Teri Polo: Teri on a Tear

Teri Polo had spent more than a dozen years trying to get a break in Hollywood when Meet the Parents came along. She's hoping her starring role opposite John Travolta in Domestic Disturbance will solidify her new status.

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It had been nearly 15 years since Teri Polo moved to New York and landed her first acting gig on the soap opera "Loving." It had been almost a decade since she won a starring role opposite Ethan Hawke in the comedy Mystery Date. It had been all too long since she'd done any big studio films, and the ones she had done--_The House of the Spirits, Aspen Extreme_ and The Arrival--didn't ask much of her anyway. So when TV work on "Sports Night" and "Felicity" led to a role opposite Robert De Niro and Ben Stiller in last year's smash hit Meet the Parents, Polo was understandably relieved. "Now people look at me wherever 1 go," she says over a Caesar salad in a pasta place near the Studio City bungalow she shares with her husband, photographer Tony Moore. This fall Polo will probably have even more people looking at her when she stars in the drama Domestic Disturbance, in which she plays the ex-wife of John Travolta and the current wife of Vince Vaughn.

DENNIS HENSLEY: Did Hollywood casting agents fight over you after Meet the Parents came out?

TERI POLO: No, I still have to grovel, but it's all fun, because now people are nice to me. I haven't gotten to the place where anyone wants to tear me down and say bad things about me.

Q: Is there going to be a Meet the Parents sequel where you meet Ben's parents?

A: Yes. We're hoping it's going to be called Meet the Fockers, because Focker is Ben's character's last name. I think the best casting would be Ben's real parents, Jerry Stiller and Anne Meara.

Q: Is your next film, the drama Domestic Disturbance, a white-trash family feud movie, as I've heard?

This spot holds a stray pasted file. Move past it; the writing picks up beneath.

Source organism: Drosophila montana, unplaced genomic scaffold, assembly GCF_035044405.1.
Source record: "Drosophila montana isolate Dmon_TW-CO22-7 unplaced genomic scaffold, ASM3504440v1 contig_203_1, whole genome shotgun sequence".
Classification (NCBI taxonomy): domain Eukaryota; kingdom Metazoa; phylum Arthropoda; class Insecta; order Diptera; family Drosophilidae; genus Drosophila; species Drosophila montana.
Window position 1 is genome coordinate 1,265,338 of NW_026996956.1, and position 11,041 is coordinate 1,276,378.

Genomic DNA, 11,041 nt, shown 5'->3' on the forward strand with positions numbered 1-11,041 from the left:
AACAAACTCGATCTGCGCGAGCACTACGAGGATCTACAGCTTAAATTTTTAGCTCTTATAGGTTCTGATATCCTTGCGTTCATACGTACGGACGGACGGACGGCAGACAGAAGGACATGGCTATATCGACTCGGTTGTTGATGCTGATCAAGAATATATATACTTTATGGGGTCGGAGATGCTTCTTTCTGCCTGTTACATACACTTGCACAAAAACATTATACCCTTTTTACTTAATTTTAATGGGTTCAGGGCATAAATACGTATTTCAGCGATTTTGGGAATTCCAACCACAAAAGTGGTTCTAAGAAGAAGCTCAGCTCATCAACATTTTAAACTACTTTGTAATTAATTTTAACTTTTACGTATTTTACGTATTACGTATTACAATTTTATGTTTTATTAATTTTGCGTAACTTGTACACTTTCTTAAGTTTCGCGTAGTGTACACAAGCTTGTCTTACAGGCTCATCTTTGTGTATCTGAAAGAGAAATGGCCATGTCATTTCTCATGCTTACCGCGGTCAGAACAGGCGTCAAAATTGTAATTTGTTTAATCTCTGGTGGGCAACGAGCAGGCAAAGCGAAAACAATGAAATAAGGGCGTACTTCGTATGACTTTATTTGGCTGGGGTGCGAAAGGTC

A: Vince Vaughn plays the stepfather from hell. I'm married to him and he's wonderful to me, but horrible to my 11-year-old son when I'm not around. My son tries to tell me, tries to tell my ex-husband, who's played by John Travolta, but we don't believe him.

Q: Do you have a lot of action scenes where you're running around, trying not to get killed?

A: Oh, yeah. Vince throws me to the ground. I fall down stairs. By the end of the movie, my character should have brain damage.

Q: I'm guessing because you don't fight back, you didn't have to get in any special shape.

A: You're right, but Harold Becker, the director, asked someone to ask my manager if I'd lose weight for the film. I was pissed. I don't care whether you ask me to lose weight, but ask me personally.

Q: Wait a second. You're starring in a movie with John Travolta and they want you to lose weight?

A: They asked all three of us, but I probably lost the most. Anyway, the next time I saw Harold was at a fitting a month after the audition. I held up my Slim * Fast and said, "So Harold, I hear you think I'm a big fat cow." He was embarrassed and said, "I never said that."

Q: Don't tell me you let him off the hook.

A: No, I didn't. At that point he didn't know whether he should leave the fitting area or just stay, so I said I was just kidding and told him to sit down. Then I took off all my clothes except for a little g-string and a bra and said, "Think I'm a big fat cow now?" He turned so red he couldn't speak.

Q: Did you get a chance to dance with John Travolta on the set?

A: No, but we blasted the Grease soundtrack in our makeup trailer and John would sing and dance with us.

Q: What was the most fun you had off the set, which was in North Carolina?